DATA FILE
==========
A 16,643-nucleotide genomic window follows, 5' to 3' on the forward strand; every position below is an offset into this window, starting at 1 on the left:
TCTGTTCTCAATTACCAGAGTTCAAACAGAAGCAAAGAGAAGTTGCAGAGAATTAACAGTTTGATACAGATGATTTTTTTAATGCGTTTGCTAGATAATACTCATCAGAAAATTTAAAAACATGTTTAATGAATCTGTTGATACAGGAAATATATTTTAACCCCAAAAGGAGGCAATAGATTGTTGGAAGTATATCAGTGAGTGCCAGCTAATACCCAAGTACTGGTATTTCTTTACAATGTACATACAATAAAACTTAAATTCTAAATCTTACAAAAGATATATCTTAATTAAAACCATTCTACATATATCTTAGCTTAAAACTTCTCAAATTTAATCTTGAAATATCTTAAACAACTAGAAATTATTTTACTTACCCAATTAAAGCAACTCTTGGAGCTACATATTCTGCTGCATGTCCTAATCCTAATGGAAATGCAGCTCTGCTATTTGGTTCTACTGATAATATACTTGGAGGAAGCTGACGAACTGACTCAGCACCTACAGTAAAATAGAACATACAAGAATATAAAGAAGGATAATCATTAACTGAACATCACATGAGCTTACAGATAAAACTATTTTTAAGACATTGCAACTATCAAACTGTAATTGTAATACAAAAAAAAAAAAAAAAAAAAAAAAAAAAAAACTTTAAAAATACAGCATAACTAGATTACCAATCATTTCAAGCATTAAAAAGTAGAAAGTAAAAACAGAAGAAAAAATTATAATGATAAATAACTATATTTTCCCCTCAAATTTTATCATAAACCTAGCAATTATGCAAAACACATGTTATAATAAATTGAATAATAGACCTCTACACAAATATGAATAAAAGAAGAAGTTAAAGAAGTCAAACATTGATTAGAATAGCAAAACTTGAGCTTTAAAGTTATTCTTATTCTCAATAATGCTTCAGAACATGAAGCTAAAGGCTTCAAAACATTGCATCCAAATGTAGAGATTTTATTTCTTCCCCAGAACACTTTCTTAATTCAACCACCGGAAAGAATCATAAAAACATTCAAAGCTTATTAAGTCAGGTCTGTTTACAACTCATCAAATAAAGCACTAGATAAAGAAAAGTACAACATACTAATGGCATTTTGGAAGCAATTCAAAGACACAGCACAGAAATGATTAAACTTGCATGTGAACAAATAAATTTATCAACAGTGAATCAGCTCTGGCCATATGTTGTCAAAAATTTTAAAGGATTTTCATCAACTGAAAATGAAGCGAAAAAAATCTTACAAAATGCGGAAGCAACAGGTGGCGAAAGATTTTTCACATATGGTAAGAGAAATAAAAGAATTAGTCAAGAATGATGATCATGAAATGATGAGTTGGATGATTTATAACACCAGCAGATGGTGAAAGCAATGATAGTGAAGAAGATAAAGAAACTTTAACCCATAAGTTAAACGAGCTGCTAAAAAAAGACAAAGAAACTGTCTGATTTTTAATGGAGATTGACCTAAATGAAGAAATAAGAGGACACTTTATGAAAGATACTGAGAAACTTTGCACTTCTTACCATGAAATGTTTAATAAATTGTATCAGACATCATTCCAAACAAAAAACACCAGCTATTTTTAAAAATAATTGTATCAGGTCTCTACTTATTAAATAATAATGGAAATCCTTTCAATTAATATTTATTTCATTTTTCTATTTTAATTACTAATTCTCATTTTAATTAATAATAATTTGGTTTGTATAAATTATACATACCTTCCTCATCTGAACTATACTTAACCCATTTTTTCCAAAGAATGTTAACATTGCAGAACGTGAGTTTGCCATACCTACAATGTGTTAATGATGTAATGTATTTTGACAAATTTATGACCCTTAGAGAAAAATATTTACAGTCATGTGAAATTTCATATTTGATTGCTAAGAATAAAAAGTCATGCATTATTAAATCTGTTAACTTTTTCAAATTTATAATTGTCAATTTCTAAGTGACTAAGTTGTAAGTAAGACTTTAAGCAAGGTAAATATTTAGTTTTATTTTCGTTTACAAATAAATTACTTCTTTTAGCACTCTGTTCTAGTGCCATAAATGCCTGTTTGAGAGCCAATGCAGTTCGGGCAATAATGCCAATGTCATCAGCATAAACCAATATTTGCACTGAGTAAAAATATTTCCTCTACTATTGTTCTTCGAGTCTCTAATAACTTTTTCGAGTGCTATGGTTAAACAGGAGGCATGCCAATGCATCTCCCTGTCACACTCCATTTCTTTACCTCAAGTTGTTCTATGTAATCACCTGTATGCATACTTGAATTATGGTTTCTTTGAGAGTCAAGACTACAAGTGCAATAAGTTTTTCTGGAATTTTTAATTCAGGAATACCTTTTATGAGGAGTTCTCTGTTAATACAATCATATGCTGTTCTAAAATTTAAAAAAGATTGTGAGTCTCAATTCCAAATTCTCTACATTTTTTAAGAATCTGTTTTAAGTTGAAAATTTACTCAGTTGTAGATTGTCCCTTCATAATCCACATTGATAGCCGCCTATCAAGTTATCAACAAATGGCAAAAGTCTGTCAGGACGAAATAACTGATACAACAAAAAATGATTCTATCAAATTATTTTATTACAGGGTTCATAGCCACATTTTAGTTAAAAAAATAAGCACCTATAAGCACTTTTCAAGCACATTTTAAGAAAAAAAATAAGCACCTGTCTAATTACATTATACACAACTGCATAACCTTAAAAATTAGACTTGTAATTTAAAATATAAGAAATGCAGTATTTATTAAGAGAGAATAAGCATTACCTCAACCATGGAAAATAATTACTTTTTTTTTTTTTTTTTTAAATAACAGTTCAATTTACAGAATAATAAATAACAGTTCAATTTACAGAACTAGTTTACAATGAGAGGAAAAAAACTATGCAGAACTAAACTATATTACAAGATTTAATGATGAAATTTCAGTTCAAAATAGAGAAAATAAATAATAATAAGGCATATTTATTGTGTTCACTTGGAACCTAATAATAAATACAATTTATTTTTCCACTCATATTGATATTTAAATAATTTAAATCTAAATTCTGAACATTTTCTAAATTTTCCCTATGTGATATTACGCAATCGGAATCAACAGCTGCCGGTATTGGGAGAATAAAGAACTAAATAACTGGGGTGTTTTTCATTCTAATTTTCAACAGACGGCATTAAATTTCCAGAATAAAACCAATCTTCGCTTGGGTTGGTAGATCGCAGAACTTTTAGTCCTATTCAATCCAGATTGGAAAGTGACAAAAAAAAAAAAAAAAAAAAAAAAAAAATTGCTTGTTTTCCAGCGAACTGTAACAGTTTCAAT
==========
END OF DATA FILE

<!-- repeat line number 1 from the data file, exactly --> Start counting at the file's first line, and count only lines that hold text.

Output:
A 16,643-nucleotide genomic window follows, 5' to 3' on the forward strand; every position below is an offset into this window, starting at 1 on the left: